There was a time, back in the bad old days when I thought I wasn’t cut out to be a novelist, when I envied the authors of the novels I read. How in the world did they come up with their wonderful ideas? And why didn’t I have enough imagination to think of plots that would fascinate readers? I resigned myself to being a nonfiction writer. Not that nonfiction was a bad thing, but there was a part of me that needed something that writing essays and articles just didn’t satisfy. It was like longing to be a ballerina when you know very well that you can barely walk without tripping over yourself.
So I read and envied. Lots of science fiction of the speculative sort. No space ships or heroic conquerors of planets for me. My SF gods were Frank Herbert, Bruce Sterling, John Brunner, William Gibson, Nancy Kress, David Brin, and their like. My nonfiction reading centered around psychology and the social sciences. How do people think? How does culture affect them? Why is the human race so violent and seemingly incapable of significant change? Where are our human weaknesses taking us?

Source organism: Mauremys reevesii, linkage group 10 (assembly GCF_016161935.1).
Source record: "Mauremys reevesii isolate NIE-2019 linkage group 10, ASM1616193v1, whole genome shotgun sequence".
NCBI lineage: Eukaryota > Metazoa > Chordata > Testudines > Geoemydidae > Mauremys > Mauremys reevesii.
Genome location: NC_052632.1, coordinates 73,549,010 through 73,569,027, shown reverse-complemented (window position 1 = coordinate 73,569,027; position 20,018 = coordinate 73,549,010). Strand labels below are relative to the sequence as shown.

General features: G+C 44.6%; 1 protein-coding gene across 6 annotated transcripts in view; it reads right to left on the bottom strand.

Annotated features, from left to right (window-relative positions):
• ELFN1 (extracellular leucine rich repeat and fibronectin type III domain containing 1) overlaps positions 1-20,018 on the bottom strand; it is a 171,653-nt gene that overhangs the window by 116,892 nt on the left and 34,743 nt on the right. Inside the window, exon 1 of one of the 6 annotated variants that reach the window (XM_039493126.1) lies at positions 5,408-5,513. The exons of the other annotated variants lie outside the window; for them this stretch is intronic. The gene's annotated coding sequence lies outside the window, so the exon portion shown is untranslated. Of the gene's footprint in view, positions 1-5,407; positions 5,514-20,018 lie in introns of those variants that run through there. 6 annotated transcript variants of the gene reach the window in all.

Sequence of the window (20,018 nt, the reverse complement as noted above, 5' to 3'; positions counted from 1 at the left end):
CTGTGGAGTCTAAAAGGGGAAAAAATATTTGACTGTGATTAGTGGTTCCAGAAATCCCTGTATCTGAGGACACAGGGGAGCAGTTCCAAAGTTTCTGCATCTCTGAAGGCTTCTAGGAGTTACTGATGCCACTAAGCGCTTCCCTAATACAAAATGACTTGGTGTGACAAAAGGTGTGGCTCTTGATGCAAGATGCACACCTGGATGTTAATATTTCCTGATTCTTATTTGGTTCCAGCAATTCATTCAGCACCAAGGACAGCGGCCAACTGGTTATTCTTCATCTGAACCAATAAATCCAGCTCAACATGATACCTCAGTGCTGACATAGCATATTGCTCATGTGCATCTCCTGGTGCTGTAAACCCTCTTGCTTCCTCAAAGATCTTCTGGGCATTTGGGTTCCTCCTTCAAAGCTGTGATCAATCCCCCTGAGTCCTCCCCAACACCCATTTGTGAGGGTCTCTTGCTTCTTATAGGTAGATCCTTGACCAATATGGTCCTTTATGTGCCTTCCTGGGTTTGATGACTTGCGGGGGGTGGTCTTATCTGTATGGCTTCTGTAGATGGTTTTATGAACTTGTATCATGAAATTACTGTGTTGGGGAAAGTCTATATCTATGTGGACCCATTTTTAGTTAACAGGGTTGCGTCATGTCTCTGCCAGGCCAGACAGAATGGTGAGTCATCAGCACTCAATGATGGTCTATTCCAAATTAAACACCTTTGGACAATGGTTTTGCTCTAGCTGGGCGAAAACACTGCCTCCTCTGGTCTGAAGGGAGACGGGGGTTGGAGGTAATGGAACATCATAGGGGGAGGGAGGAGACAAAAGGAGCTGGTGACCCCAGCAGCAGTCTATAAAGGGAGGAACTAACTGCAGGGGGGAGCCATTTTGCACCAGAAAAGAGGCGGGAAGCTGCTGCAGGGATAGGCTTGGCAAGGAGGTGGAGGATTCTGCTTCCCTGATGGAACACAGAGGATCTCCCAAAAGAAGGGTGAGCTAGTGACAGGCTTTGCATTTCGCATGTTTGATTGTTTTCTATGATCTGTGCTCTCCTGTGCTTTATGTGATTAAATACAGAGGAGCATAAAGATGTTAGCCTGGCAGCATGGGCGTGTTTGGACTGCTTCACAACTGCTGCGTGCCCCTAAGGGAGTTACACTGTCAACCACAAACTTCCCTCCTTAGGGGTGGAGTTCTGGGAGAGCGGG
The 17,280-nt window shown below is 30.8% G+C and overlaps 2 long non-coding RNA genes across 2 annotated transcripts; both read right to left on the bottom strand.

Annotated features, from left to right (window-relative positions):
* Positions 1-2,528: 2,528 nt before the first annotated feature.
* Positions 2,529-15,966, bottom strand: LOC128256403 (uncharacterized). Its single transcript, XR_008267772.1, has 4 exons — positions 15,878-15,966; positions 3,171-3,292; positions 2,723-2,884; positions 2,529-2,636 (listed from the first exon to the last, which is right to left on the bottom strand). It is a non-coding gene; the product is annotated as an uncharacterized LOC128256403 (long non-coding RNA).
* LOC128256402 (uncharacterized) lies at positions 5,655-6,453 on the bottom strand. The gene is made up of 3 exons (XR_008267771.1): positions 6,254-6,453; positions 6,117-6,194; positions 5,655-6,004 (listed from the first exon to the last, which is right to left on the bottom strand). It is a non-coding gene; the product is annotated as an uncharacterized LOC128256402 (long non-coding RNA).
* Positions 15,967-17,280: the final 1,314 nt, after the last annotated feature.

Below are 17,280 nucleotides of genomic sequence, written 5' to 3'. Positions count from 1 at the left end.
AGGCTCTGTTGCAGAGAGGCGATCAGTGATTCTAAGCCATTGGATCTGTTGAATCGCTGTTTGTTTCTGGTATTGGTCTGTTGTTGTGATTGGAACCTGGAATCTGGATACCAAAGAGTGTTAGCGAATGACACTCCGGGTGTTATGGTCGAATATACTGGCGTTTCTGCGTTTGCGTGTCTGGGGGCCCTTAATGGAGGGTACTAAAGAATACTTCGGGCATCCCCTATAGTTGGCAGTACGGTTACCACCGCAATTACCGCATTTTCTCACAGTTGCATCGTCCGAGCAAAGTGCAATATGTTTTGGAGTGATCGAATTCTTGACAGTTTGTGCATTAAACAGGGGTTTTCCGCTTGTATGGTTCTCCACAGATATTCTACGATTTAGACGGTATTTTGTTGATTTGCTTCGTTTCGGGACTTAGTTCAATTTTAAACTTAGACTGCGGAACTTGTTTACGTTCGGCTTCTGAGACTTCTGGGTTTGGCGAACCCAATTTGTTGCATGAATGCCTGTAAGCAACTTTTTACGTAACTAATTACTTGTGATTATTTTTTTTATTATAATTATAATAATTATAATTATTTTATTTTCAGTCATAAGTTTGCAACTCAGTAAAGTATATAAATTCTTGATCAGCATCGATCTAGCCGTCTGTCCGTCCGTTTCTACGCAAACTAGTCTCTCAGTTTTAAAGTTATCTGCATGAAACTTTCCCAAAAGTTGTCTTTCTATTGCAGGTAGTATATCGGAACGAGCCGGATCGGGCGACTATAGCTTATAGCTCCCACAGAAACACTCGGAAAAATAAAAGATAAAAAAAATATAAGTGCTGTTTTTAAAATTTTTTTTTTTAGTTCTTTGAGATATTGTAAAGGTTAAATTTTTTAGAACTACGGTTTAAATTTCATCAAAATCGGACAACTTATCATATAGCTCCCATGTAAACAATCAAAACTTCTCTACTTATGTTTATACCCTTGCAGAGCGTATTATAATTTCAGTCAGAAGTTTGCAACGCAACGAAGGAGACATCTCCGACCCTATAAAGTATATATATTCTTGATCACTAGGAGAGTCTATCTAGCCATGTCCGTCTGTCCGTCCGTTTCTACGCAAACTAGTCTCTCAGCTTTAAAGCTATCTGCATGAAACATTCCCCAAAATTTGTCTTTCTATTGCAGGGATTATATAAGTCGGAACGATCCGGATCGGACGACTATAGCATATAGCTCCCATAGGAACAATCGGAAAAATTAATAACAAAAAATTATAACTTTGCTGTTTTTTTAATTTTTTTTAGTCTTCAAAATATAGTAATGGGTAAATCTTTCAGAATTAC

You would think that if I could ask those questions, it might occur to me that they’d make for good science fiction. It finally did, but only after years of thrashing around and being unhappy with myself and my writing. There were any number of ways it could have happened, but it was National Novel Writing Month that finally pushed the right button. After giving up three years in a row, something clicked. There was the Idea: what if there was a well-hidden subspecies of human whose mutation was the origin of vampire legends and stories. Then there were the questions. What if the male children who were throwbacks to an earlier form of the mutation, and who had always been killed lest they endanger the others, were kept alive? And what would that mean for the dominant human race?
The story didn’t need much in the way of world-building or complicated plotting. All it needed was a concentration on the individuals whose lives were going to be changed when humans and the mutants finally met. How would they interact? How would they change the world. Psychology and the social sciences shook hands and said “Let’s write a book.”
So, where do my ideas come from? From the drama and tragedy of real life, the themes that run through human history, and the intricate way that the human mind creates and changes the world and is, in turn, changed by that world.